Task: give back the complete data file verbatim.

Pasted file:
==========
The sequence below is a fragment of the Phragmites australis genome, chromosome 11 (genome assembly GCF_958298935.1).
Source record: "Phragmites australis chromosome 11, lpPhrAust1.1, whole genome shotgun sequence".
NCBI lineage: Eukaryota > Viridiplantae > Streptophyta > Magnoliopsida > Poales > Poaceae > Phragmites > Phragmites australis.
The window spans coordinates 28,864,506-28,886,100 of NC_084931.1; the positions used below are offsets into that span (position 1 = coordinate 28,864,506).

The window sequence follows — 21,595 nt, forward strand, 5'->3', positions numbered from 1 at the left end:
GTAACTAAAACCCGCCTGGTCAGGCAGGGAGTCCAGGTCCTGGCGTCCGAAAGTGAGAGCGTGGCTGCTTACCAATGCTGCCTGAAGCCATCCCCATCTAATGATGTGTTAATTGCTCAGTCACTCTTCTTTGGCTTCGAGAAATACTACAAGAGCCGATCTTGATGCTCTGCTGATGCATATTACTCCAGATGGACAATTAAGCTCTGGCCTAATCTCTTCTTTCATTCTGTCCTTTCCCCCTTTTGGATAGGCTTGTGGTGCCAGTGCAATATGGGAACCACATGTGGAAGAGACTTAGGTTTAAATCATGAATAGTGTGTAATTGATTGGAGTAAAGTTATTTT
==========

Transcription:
The sequence below is a fragment of the Phragmites australis genome, chromosome 11 (genome assembly GCF_958298935.1).
Source record: "Phragmites australis chromosome 11, lpPhrAust1.1, whole genome shotgun sequence".
NCBI lineage: Eukaryota > Viridiplantae > Streptophyta > Magnoliopsida > Poales > Poaceae > Phragmites > Phragmites australis.
The window spans coordinates 28,864,506-28,886,100 of NC_084931.1; the positions used below are offsets into that span (position 1 = coordinate 28,864,506).

The window sequence follows — 21,595 nt, forward strand, 5'->3', positions numbered from 1 at the left end:
GTAACTAAAACCCGCCTGGTCAGGCAGGGAGTCCAGGTCCTGGCGTCCGAAAGTGAGAGCGTGGCTGCTTACCAATGCTGCCTGAAGCCATCCCCATCTAATGATGTGTTAATTGCTCAGTCACTCTTCTTTGGCTTCGAGAAATACTACAAGAGCCGATCTTGATGCTCTGCTGATGCATATTACTCCAGATGGACAATTAAGCTCTGGCCTAATCTCTTCTTTCATTCTGTCCTTTCCCCCTTTTGGATAGGCTTGTGGTGCCAGTGCAATATGGGAACCACATGTGGAAGAGACTTAGGTTTAAATCATGAATAGTGTGTAATTGATTGGAGTAAAGTTATTTT